This week I kicked off my fall quarter – three courses and over two hundred students. I have two classes that are largely in-person, socially distanced and masked, and one class that is on Zoom.
Here are four learning points from the first classes.
I wondered if an in-person class would work in a masked and distanced world. I have a huge room, and students are spaced out. The people in the back row are very far away.
My assessment so far? In-person still works. You can see students, ask questions, and interact.
Distancing means I can’t walk out into the class, but this is ok. There is still lots of space to wander around the front of the room.
That said, some adjustments are needed. Name cards, for example. I could read all the name cards in the first three rows. The fourth row became a challenge. The sixth row was impossible. I found teaching the class was a bit like constantly taking a vision test. Does that name start with an R? Maybe….it could be Rachel. In this new distanced world, larger name cards are really important.
I’ve been teaching on Zoom for quite a long time; at this point, I think I’m over 100 Zoom classes. Still, when I kicked off my class I encountered a few technical problems. At one point I had my microphone plugged into the wrong place, and then later I found I couldn’t hear any of the videos I was playing. Students could but I couldn’t. Another time I briefly couldn’t hear student comments.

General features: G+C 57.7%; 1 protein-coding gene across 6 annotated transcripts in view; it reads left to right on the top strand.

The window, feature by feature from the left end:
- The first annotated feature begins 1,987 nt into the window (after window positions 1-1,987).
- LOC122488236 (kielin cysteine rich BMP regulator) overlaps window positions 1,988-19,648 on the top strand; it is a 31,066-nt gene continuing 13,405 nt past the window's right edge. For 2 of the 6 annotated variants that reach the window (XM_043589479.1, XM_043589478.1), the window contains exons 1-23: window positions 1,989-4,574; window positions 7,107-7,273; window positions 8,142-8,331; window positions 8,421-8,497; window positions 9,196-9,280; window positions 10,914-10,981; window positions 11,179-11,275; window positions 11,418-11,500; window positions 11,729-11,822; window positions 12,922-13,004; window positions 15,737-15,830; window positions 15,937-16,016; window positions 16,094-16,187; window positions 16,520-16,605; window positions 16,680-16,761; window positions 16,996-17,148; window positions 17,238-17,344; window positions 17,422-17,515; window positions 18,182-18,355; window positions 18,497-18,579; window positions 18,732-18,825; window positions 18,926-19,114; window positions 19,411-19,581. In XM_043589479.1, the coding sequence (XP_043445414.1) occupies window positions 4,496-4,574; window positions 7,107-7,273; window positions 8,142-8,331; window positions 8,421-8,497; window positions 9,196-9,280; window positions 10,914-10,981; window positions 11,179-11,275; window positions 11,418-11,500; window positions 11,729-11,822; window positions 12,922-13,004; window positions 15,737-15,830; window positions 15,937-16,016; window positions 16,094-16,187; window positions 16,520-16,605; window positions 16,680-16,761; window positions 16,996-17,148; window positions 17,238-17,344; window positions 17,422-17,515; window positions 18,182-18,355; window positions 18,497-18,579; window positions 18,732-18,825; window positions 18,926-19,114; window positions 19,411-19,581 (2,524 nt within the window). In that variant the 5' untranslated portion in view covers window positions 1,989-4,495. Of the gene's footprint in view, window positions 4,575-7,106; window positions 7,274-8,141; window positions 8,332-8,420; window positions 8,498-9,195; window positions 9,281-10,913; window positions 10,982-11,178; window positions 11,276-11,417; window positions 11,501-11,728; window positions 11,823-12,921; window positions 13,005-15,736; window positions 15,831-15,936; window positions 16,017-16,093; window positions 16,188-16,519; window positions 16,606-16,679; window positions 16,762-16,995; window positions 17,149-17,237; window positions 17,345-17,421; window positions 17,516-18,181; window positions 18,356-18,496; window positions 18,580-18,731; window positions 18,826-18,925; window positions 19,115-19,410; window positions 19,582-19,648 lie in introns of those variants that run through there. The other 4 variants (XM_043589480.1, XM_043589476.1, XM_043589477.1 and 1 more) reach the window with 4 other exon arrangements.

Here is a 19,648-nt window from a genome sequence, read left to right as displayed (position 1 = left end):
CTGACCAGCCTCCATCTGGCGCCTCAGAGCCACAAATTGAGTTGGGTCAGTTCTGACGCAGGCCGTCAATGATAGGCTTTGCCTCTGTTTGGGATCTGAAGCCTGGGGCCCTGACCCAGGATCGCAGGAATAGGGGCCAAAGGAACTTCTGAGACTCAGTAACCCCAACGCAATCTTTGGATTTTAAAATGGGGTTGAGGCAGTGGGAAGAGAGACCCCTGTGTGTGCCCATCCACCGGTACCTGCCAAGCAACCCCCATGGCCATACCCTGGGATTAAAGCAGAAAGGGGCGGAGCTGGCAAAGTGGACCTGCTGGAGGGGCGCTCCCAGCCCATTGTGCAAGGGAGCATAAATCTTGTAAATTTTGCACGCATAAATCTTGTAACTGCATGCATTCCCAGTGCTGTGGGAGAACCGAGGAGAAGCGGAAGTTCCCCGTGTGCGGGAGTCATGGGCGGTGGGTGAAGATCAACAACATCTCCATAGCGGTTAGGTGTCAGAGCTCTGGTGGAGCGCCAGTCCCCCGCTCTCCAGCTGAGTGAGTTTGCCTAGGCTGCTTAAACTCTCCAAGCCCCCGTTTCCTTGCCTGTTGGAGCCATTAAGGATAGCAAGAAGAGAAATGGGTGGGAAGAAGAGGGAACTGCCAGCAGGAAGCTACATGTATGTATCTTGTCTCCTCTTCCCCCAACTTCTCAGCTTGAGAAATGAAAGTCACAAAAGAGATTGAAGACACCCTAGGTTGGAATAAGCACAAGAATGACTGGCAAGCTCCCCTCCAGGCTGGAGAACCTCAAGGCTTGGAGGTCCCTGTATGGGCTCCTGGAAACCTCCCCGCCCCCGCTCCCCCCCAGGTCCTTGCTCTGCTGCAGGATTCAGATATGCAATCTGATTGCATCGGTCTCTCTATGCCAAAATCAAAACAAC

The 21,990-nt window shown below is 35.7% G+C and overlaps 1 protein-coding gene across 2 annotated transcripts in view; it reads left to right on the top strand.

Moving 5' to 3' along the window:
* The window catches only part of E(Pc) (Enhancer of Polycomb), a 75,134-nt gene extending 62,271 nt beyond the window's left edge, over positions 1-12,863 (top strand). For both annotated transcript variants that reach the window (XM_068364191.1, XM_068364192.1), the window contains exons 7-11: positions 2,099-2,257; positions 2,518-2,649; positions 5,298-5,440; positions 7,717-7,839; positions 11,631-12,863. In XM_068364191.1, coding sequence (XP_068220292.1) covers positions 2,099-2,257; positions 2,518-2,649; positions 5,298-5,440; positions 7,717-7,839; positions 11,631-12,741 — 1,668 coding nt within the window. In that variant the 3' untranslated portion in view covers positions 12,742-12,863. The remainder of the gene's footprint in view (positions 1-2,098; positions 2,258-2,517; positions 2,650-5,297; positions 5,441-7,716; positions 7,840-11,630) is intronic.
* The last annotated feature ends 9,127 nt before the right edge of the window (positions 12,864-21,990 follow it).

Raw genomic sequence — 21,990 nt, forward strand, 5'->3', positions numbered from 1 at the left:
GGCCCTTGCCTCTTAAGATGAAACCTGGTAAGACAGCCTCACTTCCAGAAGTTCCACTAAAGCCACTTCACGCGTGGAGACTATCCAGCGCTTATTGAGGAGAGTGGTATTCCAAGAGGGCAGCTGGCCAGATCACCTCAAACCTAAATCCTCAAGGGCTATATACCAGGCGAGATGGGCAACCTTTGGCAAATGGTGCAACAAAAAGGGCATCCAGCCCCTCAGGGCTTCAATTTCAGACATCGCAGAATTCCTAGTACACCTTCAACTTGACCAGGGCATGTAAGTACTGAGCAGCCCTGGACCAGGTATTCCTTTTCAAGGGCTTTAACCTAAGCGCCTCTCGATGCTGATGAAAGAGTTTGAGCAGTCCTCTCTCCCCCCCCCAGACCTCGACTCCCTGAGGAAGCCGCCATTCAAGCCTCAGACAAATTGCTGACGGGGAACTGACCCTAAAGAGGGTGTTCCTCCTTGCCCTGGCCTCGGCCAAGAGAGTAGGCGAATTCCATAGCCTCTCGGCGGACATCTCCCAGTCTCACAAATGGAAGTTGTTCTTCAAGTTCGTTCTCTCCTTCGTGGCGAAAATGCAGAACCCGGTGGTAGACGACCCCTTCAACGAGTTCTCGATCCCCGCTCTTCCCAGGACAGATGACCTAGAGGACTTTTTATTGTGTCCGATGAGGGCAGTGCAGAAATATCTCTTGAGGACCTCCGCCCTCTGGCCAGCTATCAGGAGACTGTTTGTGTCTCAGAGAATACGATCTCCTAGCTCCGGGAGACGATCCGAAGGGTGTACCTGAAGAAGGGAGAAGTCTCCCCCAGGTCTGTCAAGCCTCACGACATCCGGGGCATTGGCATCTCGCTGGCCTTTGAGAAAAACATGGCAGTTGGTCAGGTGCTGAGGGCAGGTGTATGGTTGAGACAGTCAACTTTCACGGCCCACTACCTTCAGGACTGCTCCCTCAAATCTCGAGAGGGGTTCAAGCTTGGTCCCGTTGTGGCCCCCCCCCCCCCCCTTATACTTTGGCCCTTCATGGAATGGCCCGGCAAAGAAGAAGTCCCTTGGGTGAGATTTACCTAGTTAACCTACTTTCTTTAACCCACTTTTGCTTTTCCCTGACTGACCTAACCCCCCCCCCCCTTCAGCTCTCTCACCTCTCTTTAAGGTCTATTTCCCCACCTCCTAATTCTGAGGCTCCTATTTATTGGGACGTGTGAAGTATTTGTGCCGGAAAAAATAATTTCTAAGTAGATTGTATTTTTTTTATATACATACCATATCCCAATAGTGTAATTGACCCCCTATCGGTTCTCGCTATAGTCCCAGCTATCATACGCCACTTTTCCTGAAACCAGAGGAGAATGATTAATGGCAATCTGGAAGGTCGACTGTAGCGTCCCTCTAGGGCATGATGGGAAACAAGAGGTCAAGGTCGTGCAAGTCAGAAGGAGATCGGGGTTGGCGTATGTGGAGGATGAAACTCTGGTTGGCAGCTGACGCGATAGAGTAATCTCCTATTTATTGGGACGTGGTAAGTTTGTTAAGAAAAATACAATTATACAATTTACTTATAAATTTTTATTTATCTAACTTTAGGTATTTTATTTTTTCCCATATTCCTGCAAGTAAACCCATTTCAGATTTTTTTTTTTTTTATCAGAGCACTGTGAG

The learning is that you need to constantly keep training and learning. Zoom changes all the time, so there are always little new things to figure out. It is important to remember that continuous practice is best.
I learned this week that the chat function in Zoom is perilous. I let students chat in my class, and there are lots of comments. This week we were way over 100 posts. The problem is that not all of the comments were particularly well-considered, and some were highly questionable.
The learning here is that instructors should think about whether to allow the chat function or not and, if so, to remind students that everything is visible and recorded and you never know who will be reading your comments. You would think that in today’s world such a reminder wouldn’t be necessary, but apparently it is.
The single thing that drives a class is the teacher’s energy. This is true in both in-person and Zoom. I love the challenge of teaching – there are so many issues and complications and details.
The watch out is that teaching is draining, especially on Zoom, and the learning is you have to be very careful about managing your project load. Teaching might only consume a few hours of your day, but from an energy perspective, it can take all you have.
The next session of Kellogg on Branding starts in early October! Learn how to build strong brands in this interactive, three-week program, all virtually delivered. You can learn more here.